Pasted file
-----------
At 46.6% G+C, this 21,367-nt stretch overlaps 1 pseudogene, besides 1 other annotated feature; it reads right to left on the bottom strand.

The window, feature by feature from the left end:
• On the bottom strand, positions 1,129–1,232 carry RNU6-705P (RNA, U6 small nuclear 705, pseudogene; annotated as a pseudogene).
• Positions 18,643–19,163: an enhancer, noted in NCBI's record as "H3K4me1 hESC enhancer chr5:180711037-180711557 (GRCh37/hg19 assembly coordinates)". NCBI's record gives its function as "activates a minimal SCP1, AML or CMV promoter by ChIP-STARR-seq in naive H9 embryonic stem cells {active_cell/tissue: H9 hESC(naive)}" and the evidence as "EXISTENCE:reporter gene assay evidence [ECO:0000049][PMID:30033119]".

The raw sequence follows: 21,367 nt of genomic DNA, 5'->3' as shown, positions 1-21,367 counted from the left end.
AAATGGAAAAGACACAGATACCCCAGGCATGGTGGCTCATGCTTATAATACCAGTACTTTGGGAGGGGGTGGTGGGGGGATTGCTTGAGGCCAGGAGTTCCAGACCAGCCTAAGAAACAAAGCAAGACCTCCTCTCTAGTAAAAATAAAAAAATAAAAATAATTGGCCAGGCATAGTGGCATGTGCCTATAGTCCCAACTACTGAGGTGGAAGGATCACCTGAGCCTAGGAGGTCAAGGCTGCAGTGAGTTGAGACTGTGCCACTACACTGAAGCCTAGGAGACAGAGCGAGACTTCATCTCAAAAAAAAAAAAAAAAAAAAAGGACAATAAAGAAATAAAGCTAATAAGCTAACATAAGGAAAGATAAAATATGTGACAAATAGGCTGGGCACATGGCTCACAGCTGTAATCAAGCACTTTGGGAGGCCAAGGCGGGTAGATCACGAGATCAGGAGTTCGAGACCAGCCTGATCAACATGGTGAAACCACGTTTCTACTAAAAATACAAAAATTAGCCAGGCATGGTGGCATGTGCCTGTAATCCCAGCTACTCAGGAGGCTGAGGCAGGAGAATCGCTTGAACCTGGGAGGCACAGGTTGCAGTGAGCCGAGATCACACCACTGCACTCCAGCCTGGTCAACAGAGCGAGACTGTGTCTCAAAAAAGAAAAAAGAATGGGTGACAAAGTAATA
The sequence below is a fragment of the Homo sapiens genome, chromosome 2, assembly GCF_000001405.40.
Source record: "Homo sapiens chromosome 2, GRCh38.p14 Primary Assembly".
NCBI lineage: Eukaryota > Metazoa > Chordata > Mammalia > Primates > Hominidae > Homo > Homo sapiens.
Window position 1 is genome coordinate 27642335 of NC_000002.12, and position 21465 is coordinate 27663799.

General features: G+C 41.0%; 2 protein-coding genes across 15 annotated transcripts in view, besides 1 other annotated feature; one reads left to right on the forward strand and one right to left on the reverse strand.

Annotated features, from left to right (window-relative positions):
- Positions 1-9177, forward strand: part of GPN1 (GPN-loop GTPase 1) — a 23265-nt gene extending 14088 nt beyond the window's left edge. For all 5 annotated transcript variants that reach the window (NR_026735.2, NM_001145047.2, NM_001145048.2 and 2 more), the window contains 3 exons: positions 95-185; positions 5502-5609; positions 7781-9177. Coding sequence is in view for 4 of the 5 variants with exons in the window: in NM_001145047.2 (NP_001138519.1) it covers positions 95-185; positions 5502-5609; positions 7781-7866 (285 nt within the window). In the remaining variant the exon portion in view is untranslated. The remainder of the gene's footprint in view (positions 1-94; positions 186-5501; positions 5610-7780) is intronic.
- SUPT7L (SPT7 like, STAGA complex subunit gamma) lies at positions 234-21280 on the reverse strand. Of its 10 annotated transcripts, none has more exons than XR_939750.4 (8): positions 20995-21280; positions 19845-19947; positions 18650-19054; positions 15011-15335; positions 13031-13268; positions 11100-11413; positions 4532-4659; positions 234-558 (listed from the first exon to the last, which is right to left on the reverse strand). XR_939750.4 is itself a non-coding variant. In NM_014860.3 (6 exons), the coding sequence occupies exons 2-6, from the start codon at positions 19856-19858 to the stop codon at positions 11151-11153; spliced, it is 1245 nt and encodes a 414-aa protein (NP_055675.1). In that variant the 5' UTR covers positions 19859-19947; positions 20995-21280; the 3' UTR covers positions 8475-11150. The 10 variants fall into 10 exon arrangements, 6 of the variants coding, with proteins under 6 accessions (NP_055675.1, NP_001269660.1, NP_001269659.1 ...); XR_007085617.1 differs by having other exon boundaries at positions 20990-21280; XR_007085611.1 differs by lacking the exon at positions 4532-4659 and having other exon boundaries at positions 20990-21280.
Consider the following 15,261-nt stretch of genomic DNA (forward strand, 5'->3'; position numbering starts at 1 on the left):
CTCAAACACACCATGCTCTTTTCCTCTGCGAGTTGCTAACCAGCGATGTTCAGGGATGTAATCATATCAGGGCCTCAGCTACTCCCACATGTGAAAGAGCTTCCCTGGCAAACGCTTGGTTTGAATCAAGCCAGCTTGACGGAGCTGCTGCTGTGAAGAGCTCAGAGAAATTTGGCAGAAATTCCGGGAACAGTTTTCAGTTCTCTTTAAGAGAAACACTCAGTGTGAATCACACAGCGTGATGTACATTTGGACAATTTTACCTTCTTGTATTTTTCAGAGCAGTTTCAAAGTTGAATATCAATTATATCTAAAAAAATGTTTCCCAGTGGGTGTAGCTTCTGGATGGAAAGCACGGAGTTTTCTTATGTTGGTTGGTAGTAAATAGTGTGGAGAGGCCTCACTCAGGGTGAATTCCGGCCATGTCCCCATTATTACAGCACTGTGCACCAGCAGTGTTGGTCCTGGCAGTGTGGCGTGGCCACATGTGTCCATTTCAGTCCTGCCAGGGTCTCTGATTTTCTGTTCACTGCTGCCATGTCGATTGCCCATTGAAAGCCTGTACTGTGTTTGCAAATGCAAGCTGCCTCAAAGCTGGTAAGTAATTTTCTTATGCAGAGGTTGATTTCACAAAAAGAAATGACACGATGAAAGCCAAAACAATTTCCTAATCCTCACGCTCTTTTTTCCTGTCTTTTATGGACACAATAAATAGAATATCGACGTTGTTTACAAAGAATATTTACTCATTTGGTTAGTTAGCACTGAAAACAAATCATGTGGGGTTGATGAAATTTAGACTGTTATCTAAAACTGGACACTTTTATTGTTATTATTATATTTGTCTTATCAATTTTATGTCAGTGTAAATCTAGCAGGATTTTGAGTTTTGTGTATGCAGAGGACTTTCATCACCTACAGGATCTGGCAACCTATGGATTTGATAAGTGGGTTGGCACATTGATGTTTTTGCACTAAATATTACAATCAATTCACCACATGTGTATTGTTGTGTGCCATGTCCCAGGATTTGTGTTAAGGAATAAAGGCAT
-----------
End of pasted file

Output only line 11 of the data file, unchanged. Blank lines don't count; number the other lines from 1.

General features: G+C 41.0%; 2 protein-coding genes across 15 annotated transcripts in view, besides 1 other annotated feature; one reads left to right on the forward strand and one right to left on the reverse strand.